Table 1

Summary of holistic needs assessment

The delivery of the intervention is based on the novel needs assessment instruments and care plan.47 ,49 Following the assessment, a range of person-tailored and symptom-specific management strategies will be taught. Physical and psychological needs will not be treated separately, but in relation to each other.50 Thus, physical management techniques (eg, pelvic floor exercises, double-void technique) will be taught in the context of established cognitive-behaviour therapy techniques such as self-monitoring, guided-discovery, life-style adjustment and cognitive re-appraisal.51 The nurse will invite patients to examine their lifestyle prior to their prostate cancer diagnosis, identify how their thoughts, ideas, feelings, attitudes and behaviours affect their day-to-day life, and to reflect on the impact this is having on their life. For patients who have fully adjusted to survivorship, the process is expected to be relatively quick and seamless. However, patients who experience any level of unmet need will first benefit from the guided self-reflection.52 Second, where action is necessary to address individual symptoms, patients will be offered specific and personalised advice. Supported by the nurse, patients will consider which aims and strategies are attainable and relevant for their circumstances. A plan will be devised together with the nurse to accomplish these goals, and will be documented in the personalised care plan. A copy of the initial holistic needs assessment summary and the complete personalised plan of care will be given to patients, and, with their consent, will be sent to their GP for information and long-term management. A covering letter will explain to GPs the context of the care plan, the scope and duration of the intervention, and will provide a point of contact for any related queries. Where the level of support and complexity of need will exceed the capability of the current intervention, the nurse will specifically refer patients to their GP or for specialist support, as appropriate.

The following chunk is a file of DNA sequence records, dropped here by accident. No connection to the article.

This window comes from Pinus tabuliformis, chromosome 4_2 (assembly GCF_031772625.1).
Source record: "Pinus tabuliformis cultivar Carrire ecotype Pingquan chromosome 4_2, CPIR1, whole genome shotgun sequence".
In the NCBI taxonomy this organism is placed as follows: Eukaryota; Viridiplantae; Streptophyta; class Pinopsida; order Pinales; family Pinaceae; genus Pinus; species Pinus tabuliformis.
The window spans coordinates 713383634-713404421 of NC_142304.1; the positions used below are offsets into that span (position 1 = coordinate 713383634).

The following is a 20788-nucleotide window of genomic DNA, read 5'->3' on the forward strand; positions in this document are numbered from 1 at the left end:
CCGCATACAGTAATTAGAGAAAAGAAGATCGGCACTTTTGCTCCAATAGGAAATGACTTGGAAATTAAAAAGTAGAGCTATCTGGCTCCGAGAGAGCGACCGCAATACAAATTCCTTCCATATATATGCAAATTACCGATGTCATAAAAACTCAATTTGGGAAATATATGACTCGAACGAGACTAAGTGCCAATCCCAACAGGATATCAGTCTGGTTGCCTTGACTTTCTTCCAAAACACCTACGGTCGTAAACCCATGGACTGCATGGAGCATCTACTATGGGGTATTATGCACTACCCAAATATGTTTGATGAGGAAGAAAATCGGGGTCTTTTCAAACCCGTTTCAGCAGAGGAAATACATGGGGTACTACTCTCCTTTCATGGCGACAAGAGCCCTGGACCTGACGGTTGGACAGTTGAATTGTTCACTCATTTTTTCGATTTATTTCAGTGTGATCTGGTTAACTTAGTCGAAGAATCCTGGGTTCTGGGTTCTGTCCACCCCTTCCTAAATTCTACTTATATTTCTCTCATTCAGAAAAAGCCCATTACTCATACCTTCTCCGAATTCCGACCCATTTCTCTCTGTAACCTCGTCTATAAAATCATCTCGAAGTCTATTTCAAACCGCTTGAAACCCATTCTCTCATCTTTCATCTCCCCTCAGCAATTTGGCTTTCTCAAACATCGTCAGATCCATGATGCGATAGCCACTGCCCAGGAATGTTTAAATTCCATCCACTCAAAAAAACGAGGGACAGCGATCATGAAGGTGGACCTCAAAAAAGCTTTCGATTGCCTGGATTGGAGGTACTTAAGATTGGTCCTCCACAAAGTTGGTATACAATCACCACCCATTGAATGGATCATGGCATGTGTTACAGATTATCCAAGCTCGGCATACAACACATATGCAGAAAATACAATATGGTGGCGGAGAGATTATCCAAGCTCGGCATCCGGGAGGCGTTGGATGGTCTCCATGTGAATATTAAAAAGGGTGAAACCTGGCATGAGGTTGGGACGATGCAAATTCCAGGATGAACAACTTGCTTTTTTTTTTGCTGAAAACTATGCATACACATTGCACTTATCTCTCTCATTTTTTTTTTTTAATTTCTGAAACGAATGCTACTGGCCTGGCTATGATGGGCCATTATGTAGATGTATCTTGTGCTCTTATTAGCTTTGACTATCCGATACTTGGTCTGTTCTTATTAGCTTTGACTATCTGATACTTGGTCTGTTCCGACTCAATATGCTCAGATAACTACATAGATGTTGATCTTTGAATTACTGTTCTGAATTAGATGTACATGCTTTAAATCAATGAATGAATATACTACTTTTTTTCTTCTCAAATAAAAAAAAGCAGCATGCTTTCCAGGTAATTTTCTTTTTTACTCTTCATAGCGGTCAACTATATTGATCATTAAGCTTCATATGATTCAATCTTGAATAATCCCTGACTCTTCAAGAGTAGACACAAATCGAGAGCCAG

The follow-up sessions

By agreement with patients, the nurse will arrange follow-up appointments to monitor the progress of the self-management strategies advised during the initial assessment. The progress made and any related patient concerns will be documented in the patient's plan of care, and again shared with patients and their GP, as before. The accompanying covering letter will inform GPs of the remaining support available from the intervention, and the outstanding patient needs and concerns. Patients will also be given the opportunity to request follow-up sessions at any point during the intervention by contacting the nurse by telephone. As above, follow-up appointments will take place in general practice, community hospital, the research unit, or at the patient's home, for housebound patients. These appointments will be in addition to any referrals to support outside the intervention. We anticipate men will need on average 1–2 follow-up sessions, but their number will not be limited. The frequency, setting and content of these sessions will be recorded by the nurse for the process evaluation.